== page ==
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MOFGA Continues to Push for Policies to Support Organic Producers

September 9, 2019

MOFGA Policy Updates

We've been working hard to advocate for policies to support you as an organic producer and want to let you know what we've been up to. There are several policy updates here and work is ongoing. We encourage you to read through these updates and be in touch with any questions or comments.

Sarah Alexander delivers petitions to Senator Collins
Sarah Alexander delivers petitions to Senator Collins

Earlier this year we asked MOFGA supporters to sign petitions asking Senator Collins to fight for Maine's organic dairies by telling the United States Department of Agriculture (USDA) to close the origin of livestock loophole and to address climate change. In August Sarah Alexander, MOFGA's executive director, delivered over 400 signed petitions to Senator Collins during a visit to the Bragg family's MOFGA-certified organic Rainbow Valley Farm.

Senator Collins was very responsive and has requested the language we were seeking in the appropriations bill.

The origin of livestock rule has been sitting at the USDA for more than three years waiting to be finalized. Issuing the final rule would level the playing field for organic dairy farmers, because all dairies would have to follow the one-time herd transition from conventional to organic, rather than the continuous transition that some certifiers are allowing. Maine dairies are adhering to the intent of the law.
The House of Representatives included language to address the loophole in its appropriations bill earlier this year, and now we'd like the Senate to do the same. This would be a good first step toward helping organic dairy farmers in Maine. Alexander recently spoke about this issue on Maine Calling with Maine Department of Agriculture, Conservation and Forestry Commissioner Amanda Beal, who also supports clarifying this rule.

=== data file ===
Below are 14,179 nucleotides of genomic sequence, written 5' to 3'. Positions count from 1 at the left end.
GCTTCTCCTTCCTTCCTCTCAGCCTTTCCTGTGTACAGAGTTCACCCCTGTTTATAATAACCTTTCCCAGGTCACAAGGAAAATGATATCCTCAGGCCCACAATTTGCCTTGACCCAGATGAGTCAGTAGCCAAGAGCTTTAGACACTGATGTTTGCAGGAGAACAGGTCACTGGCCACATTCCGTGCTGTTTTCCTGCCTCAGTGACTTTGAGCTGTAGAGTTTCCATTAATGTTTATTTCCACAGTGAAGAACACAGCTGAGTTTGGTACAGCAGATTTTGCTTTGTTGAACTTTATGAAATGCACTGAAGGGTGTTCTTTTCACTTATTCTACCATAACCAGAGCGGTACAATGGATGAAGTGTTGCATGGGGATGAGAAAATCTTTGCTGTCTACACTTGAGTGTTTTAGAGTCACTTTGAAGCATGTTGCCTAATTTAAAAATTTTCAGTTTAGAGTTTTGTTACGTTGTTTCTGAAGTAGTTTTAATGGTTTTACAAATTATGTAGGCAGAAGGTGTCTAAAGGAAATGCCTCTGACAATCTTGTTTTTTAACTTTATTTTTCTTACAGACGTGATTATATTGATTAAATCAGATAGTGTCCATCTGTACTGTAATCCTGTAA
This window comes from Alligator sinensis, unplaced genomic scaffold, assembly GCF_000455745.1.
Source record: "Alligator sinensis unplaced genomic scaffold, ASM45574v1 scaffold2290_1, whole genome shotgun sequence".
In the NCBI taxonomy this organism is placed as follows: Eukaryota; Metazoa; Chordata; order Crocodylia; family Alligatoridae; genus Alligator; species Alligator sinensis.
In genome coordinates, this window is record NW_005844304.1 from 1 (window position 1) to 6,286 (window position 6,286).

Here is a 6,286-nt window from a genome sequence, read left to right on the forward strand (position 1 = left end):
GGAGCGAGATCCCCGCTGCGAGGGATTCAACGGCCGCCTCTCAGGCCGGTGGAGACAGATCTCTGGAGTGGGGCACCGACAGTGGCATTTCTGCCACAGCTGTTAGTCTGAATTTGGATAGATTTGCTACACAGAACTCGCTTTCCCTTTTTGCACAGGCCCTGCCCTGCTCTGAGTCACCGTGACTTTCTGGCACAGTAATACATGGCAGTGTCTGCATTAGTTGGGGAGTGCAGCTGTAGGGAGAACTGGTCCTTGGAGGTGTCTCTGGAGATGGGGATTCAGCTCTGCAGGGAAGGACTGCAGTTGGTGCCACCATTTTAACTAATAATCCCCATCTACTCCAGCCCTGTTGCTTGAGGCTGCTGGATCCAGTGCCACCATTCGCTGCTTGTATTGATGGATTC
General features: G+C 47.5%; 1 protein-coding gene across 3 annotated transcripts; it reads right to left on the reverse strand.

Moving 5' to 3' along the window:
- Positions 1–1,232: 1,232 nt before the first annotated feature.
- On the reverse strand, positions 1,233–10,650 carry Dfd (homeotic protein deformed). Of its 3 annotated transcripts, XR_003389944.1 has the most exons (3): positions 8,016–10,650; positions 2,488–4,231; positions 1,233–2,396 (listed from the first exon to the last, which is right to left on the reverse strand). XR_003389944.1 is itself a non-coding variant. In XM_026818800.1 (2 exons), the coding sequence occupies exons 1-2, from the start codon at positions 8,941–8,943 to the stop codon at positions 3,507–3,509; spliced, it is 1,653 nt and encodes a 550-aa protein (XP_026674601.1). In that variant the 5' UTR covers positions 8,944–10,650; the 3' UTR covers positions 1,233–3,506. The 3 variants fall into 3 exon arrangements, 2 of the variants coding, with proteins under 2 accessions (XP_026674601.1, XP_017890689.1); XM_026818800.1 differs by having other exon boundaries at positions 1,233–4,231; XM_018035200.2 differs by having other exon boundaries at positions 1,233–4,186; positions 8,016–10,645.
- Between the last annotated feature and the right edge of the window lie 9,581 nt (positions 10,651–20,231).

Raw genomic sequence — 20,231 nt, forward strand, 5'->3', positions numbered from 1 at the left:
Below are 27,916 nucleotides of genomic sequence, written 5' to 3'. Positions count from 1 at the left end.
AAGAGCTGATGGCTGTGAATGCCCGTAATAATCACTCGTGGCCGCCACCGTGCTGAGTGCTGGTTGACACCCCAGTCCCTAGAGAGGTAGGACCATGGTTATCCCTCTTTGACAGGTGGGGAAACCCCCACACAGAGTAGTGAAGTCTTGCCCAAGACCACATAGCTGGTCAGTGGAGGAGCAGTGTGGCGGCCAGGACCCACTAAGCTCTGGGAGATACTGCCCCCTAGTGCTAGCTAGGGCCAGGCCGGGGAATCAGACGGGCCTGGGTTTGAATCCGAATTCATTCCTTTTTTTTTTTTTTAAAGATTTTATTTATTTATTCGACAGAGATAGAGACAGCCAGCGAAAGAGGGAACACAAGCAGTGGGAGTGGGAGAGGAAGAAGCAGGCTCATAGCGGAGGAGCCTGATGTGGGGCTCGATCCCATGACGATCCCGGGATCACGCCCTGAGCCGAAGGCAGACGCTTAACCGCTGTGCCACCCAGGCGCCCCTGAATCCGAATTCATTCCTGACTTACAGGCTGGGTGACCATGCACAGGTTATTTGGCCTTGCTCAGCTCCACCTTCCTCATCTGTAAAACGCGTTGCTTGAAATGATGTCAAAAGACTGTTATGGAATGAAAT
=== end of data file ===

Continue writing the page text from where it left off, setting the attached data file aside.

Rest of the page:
Other Federal Policy Updates

Pasture Rule Compliance Oversight

Organic dairy farmers and organic farm organizations have complained for many years about the lack of uniform enforcement by the USDA National Organic Program (NOP) of accredited certifiers regarding the Pasture Rule, which ensures that organic ruminant operations are pasture-based systems. Now the NOP has committed to enhanced oversight of certifiers and developed a Dairy Compliance Project to review how certifiers interpret pasture and outdoor access. In mid-August we saw the first product of that work when the NOP entered into a settlement agreement with the Texas Department of Agriculture (TDA) to resolve outstanding noncompliances observed during a 2018 livestock-focused site visit.

The agreement calls for TDA to provide additional training for its livestock inspectors and to confirm that inspectors have the knowledge and experience needed. TDA must also perform additional unannounced inspections of livestock operations, conduct a program review of its livestock certification and not accept new livestock clients until the NOP allows it to do so.

Organic Farmer's Association Letter on Genetic Engineering in Organic